Why Haven't We Heard of Aaron Swartz?

01/12/2013

For those of you who don't know, Aaron Swartz, the co-founder of reddit and an information-freedom activist, committed suicide today.

I'm not going to bother telling you about who he was, the great things he did, how influential he was, or the circumstances that many believe led to his suicide. A quick Google search can answer all of those questions for you.

What stands out to me is that is that today, if you type "aar" into Google's search bar, the second suggested search is, as you probably guessed, "Aaron Swartz". That probably wasn't true yesterday.

I've heard the name Aaron Swartz a couple times before, but I didn't know that he was facing legal charges that could end up jailing him for a seemingly nonsensical 50 years.

Yesterday, no one bothered to write about the trial. Today, there are countless articles about how our justice system is broken and corrupt in how it dealt with Aaron Swartz. Yesterday, most people probably hadn't heard of Aaron Swartz. Today, he's a martyr.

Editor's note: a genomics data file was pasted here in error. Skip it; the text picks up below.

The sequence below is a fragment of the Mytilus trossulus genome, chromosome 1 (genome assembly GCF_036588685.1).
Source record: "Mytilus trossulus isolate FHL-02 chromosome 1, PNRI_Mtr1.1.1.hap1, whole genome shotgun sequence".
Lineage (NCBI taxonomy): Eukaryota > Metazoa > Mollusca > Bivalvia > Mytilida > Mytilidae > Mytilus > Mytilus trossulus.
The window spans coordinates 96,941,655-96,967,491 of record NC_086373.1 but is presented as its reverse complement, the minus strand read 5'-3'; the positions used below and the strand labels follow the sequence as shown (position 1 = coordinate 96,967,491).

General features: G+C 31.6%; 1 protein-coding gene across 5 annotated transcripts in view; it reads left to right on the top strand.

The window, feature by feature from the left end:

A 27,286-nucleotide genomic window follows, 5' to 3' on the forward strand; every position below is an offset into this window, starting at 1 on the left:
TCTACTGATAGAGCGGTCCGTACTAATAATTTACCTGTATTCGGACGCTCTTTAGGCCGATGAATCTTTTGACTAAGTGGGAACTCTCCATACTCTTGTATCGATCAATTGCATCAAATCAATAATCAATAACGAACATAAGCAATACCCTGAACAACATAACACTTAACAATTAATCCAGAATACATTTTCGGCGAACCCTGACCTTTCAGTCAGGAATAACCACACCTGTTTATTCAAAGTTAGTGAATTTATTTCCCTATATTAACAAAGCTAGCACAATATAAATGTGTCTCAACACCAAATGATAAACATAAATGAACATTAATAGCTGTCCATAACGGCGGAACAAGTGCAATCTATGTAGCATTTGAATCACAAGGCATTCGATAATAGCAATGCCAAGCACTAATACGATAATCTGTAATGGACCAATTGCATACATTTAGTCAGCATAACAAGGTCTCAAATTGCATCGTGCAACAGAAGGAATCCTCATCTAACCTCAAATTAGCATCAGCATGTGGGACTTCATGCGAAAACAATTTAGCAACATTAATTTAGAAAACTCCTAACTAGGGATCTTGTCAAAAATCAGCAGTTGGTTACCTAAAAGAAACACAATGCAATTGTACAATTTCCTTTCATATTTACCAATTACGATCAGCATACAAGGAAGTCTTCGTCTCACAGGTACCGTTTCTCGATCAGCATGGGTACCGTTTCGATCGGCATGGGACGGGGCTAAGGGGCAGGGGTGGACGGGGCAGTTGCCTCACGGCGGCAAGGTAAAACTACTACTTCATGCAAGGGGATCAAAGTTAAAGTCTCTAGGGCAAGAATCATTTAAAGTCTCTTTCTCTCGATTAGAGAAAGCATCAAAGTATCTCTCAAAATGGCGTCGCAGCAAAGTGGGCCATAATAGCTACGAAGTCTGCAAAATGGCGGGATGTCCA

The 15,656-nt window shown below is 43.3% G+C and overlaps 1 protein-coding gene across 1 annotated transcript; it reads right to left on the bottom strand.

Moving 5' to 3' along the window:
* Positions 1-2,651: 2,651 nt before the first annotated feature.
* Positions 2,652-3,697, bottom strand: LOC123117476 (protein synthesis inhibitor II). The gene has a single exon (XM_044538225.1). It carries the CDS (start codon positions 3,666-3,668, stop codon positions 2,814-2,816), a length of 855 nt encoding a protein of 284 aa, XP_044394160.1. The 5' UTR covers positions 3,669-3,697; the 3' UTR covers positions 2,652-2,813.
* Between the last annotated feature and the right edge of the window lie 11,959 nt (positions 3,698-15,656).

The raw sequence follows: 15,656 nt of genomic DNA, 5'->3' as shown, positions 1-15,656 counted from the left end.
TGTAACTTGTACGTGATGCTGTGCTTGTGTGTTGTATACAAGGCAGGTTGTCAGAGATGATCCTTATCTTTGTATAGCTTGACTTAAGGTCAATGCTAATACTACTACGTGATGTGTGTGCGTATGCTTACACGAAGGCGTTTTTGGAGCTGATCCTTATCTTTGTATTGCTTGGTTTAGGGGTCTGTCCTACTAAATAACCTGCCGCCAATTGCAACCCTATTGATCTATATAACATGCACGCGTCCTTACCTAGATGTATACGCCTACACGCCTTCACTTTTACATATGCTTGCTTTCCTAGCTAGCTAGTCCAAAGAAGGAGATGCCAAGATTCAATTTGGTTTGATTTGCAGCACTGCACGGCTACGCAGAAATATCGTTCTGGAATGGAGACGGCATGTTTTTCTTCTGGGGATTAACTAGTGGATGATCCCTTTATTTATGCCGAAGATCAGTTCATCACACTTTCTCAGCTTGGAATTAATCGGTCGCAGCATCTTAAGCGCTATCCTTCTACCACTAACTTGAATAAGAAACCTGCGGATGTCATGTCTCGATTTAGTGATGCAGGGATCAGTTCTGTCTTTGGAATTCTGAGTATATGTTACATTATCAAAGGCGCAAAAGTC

Tragedy seems to incite us into a frenzy of writing and typing. It's undeniably tragic that Aaron Swartz killed himself; if the things that he believed in and was fighting for were truly so important to the world, shouldn't we have heard about him before? If nothing else, shouldn't have someone have tried to inform the general public of how egregious the sentence would have been for the corresponding charges?

Whether or not it contributed to his suicide, the federal government's prosecution of Swartz was a grotesque miscarriage of justice…We should pay tribute to Aaron's memory by reforming the Computer Fraud and Abuse Act to prevent such disproportionate prosecutions from happening in the future.

Timothy B. Lee, ars technica

Did a man need to kill himself to incite action to reform a broken set of laws? Why wasn't ars technica -- or anyone else -- writing about Aaron Swartz before today? Why didn't anyone bother getting the message out before he killed himself?

We should undoubtedly remember Aaron Swartz (and perhaps advocate change to honor his memory).

We should also remember that Aaron Swartz is now only a memory. Had all these articles spread the word about Aaron Swartz before he saw fit to commit suicide, perhaps he wouldn't be just a memory.